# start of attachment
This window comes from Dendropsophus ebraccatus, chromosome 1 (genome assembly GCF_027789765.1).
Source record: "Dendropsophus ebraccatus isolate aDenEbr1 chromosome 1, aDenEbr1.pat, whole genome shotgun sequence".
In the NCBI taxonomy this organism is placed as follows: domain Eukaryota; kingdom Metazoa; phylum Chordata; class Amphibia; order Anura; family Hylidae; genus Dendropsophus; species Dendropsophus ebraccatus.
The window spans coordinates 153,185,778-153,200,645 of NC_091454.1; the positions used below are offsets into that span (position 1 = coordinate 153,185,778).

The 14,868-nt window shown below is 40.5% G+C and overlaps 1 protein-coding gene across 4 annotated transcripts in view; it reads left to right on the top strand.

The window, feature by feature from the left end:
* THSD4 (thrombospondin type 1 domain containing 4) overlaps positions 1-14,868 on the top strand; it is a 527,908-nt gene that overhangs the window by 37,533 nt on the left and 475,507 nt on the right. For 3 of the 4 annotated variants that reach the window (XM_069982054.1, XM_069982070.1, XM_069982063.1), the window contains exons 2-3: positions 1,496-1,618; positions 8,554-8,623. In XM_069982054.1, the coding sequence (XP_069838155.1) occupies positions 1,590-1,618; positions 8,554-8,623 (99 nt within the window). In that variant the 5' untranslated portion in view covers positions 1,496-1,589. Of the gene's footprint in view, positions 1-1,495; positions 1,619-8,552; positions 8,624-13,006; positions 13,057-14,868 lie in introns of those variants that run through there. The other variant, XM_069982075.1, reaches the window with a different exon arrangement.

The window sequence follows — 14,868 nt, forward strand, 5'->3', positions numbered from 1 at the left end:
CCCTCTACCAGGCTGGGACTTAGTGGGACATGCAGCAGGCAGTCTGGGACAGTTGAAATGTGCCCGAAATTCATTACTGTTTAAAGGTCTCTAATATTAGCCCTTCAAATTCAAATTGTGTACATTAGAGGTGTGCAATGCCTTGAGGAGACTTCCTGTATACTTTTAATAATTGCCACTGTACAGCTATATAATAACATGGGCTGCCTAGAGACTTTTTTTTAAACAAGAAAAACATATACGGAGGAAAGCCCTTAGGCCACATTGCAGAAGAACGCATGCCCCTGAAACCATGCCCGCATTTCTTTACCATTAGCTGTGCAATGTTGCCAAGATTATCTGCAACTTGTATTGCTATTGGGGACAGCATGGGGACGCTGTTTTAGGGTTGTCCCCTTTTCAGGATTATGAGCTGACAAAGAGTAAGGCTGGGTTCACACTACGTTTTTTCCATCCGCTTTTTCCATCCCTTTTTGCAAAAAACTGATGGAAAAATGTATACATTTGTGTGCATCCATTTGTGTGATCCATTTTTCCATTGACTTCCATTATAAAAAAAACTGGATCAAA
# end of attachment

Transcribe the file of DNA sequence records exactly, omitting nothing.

This window comes from Dendropsophus ebraccatus, chromosome 1 (genome assembly GCF_027789765.1).
Source record: "Dendropsophus ebraccatus isolate aDenEbr1 chromosome 1, aDenEbr1.pat, whole genome shotgun sequence".
In the NCBI taxonomy this organism is placed as follows: domain Eukaryota; kingdom Metazoa; phylum Chordata; class Amphibia; order Anura; family Hylidae; genus Dendropsophus; species Dendropsophus ebraccatus.
The window spans coordinates 153,185,778-153,200,645 of NC_091454.1; the positions used below are offsets into that span (position 1 = coordinate 153,185,778).

The 14,868-nt window shown below is 40.5% G+C and overlaps 1 protein-coding gene across 4 annotated transcripts in view; it reads left to right on the top strand.

The window, feature by feature from the left end:
* THSD4 (thrombospondin type 1 domain containing 4) overlaps positions 1-14,868 on the top strand; it is a 527,908-nt gene that overhangs the window by 37,533 nt on the left and 475,507 nt on the right. For 3 of the 4 annotated variants that reach the window (XM_069982054.1, XM_069982070.1, XM_069982063.1), the window contains exons 2-3: positions 1,496-1,618; positions 8,554-8,623. In XM_069982054.1, the coding sequence (XP_069838155.1) occupies positions 1,590-1,618; positions 8,554-8,623 (99 nt within the window). In that variant the 5' untranslated portion in view covers positions 1,496-1,589. Of the gene's footprint in view, positions 1-1,495; positions 1,619-8,552; positions 8,624-13,006; positions 13,057-14,868 lie in introns of those variants that run through there. The other variant, XM_069982075.1, reaches the window with a different exon arrangement.

The window sequence follows — 14,868 nt, forward strand, 5'->3', positions numbered from 1 at the left end:
CCCTCTACCAGGCTGGGACTTAGTGGGACATGCAGCAGGCAGTCTGGGACAGTTGAAATGTGCCCGAAATTCATTACTGTTTAAAGGTCTCTAATATTAGCCCTTCAAATTCAAATTGTGTACATTAGAGGTGTGCAATGCCTTGAGGAGACTTCCTGTATACTTTTAATAATTGCCACTGTACAGCTATATAATAACATGGGCTGCCTAGAGACTTTTTTTTAAACAAGAAAAACATATACGGAGGAAAGCCCTTAGGCCACATTGCAGAAGAACGCATGCCCCTGAAACCATGCCCGCATTTCTTTACCATTAGCTGTGCAATGTTGCCAAGATTATCTGCAACTTGTATTGCTATTGGGGACAGCATGGGGACGCTGTTTTAGGGTTGTCCCCTTTTCAGGATTATGAGCTGACAAAGAGTAAGGCTGGGTTCACACTACGTTTTTTCCATCCGCTTTTTCCATCCCTTTTTGCAAAAAACTGATGGAAAAATGTATACATTTGTGTGCATCCATTTGTGTGATCCATTTTTCCATTGACTTCCATTATAAAAAAAACTGGATCAAA